Sri Lanka pegs strongly to US dollar in May

ECONOMYNEXT  – Sri Lanka’s central bank has pegged strongly to the US dollar in May 2019, buying 45 million US dollars from the interbank forex market to stop the rupee from appreciating, official data show.

The central bank bought 45 million US dollars from the interbank market in May 2019, deploying a strong-side convertibility undertaking and had sold 40.5 million US dollars to enforce a weak-side convertibility undertaking, central bank data showed.

Sri Lanka’s overnight rates were hitting a policy corridor floor of 8.00 percent in May, due to weak private credit showing that short term rates were kept higher than the free market rate by the central bank in a cautious move.

When overnight rates hit the policy floor and overnight rates are kept up artificially the exchange rate peg is strong and tends to appreciate.

Despite having a floor rate of 8.00 percent the central bank mopped up excess liquidity at rates as high as 8.50 percent in May in a cautious move though overnight and term repo rates, amid fears of capital flight in the wake of Easter Sunday bombings.

When credit weakens the central bank can buy dollars to stop the rupee from appreciating, allowing the overnight rates to hit the floor of the policy corridor, creating dollar-backed liquidity.

Interbank forex transactions with the central bank do not show dollar purchases from the Treasury, which can also boost liquidity.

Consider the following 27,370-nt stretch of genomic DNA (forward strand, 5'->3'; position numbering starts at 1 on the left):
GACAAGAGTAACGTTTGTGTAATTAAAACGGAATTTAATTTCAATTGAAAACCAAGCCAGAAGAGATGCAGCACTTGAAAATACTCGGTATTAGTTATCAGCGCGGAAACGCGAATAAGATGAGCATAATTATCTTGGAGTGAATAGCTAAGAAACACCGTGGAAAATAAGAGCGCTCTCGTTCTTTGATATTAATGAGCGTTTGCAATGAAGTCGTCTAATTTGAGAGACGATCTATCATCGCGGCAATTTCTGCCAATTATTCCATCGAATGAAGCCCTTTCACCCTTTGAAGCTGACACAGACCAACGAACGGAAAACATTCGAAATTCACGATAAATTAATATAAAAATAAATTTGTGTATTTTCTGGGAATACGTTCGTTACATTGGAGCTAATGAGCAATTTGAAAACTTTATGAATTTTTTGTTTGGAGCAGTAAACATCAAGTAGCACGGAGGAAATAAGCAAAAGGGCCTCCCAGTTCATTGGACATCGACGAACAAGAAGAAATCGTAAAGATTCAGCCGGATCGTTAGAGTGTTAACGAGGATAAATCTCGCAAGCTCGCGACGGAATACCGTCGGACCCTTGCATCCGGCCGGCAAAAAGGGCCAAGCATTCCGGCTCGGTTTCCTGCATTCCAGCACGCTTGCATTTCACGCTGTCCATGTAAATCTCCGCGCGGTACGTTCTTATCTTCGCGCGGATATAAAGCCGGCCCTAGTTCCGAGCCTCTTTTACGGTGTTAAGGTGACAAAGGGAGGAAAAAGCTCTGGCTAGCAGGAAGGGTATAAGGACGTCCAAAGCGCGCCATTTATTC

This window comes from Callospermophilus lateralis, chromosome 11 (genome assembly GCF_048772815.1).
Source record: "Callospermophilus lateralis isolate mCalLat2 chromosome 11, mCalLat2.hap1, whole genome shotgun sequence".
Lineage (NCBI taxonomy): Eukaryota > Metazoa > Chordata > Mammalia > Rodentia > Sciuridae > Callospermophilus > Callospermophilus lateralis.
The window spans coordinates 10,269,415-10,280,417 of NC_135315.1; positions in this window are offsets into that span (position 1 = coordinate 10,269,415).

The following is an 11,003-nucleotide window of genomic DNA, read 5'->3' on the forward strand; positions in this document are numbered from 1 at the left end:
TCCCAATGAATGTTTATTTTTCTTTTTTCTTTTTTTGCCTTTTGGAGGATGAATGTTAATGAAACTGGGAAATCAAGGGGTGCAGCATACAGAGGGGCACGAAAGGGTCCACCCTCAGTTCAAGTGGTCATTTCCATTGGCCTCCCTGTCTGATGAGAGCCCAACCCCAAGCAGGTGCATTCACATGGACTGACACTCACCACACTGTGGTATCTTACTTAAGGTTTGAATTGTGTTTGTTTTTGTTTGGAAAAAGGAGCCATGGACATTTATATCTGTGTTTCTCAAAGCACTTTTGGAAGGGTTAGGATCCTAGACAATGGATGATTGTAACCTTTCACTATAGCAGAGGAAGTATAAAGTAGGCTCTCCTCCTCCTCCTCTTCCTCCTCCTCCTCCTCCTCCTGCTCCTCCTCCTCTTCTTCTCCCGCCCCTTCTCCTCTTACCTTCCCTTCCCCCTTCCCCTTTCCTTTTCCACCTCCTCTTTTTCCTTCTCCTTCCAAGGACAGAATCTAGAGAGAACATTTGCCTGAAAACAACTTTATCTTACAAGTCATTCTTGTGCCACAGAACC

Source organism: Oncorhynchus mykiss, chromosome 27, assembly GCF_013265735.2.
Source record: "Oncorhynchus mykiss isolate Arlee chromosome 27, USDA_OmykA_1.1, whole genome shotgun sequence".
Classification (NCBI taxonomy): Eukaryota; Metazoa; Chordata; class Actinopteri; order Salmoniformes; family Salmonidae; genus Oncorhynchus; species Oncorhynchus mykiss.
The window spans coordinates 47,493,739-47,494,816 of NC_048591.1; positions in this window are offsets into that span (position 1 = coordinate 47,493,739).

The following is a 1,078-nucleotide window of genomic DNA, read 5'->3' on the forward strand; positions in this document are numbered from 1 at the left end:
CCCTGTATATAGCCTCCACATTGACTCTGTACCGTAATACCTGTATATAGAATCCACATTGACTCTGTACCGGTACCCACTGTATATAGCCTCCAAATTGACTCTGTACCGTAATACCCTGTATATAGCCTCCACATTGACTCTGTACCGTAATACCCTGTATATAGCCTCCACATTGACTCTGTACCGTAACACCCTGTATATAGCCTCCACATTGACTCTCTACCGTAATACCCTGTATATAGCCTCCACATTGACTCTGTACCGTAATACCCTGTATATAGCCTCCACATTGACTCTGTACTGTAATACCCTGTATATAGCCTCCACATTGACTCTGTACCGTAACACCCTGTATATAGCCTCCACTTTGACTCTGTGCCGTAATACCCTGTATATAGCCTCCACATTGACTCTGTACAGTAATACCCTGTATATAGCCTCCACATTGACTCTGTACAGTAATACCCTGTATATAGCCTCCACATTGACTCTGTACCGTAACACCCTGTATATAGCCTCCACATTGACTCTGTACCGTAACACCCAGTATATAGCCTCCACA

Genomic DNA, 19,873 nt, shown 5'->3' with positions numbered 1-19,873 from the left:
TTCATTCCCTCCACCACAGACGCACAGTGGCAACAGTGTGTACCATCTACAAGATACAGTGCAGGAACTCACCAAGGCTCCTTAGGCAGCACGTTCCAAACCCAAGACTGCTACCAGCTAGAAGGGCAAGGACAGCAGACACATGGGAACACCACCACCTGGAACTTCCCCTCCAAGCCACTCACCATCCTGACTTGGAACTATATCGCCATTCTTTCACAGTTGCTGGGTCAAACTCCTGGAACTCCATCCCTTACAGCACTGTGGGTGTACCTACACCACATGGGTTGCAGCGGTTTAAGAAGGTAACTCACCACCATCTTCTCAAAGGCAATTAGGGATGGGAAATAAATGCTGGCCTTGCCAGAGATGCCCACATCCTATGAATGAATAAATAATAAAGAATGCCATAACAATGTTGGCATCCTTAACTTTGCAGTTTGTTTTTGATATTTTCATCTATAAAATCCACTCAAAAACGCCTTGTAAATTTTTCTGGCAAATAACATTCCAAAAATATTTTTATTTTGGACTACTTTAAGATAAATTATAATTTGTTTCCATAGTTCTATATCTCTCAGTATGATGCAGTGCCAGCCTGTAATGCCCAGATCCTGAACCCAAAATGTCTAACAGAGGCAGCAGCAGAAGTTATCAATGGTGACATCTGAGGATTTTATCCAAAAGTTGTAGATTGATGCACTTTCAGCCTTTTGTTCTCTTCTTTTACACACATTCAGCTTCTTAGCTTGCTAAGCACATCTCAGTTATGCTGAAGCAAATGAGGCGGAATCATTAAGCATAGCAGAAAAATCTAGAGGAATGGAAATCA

Sri Lanka has a soft-peg to the US dollar, with multiple convertibility undertakings, including a forex reserve target set by the International Monetary Fund and a declared undertaking to prevent excessive volatility.

One of both them may have been deployed in May. The central bank has a explicit convertibility undertaking to target a Real Effective Exchange Rate at 100. It is not clear whether the CU had also been deployed to keep the exchange rate around 176 to the US dollar.

On May 30, the central bank cut the floor policy rate to 7.50 percent from 8.00 percent.





The central bank has been mopping up overnight cash at rates around 7.85 percent after the rate cut.

If Sri Lanka’s government spending picks up and revenues fall, overnight rates may start to move up.

Though operating a peg with multiple convertibility undertaking operationally (external anchor), it also targets an inflation index (a domestic anchor) and generates balance of payments crises, as soon as inflation falls to low levels.

Analysts have pointed out that inflation falls to low levels about an year or more after the last balance of payments crises ends. This coincides with a pick up in the credit system and rise in rates towards the ceiling policy rate. Under ‘inflation target’ the central bank then prints money (generates rupees backed by Treasury bills) and triggers a balance of payments crisis (pushes peg to the weak side of its convertbility undertakings).

Imports, the merchandise trade account, the current account, capital flight, gold and the budget deficit is then blamed for the crisis. (Colombo/June17/2019)

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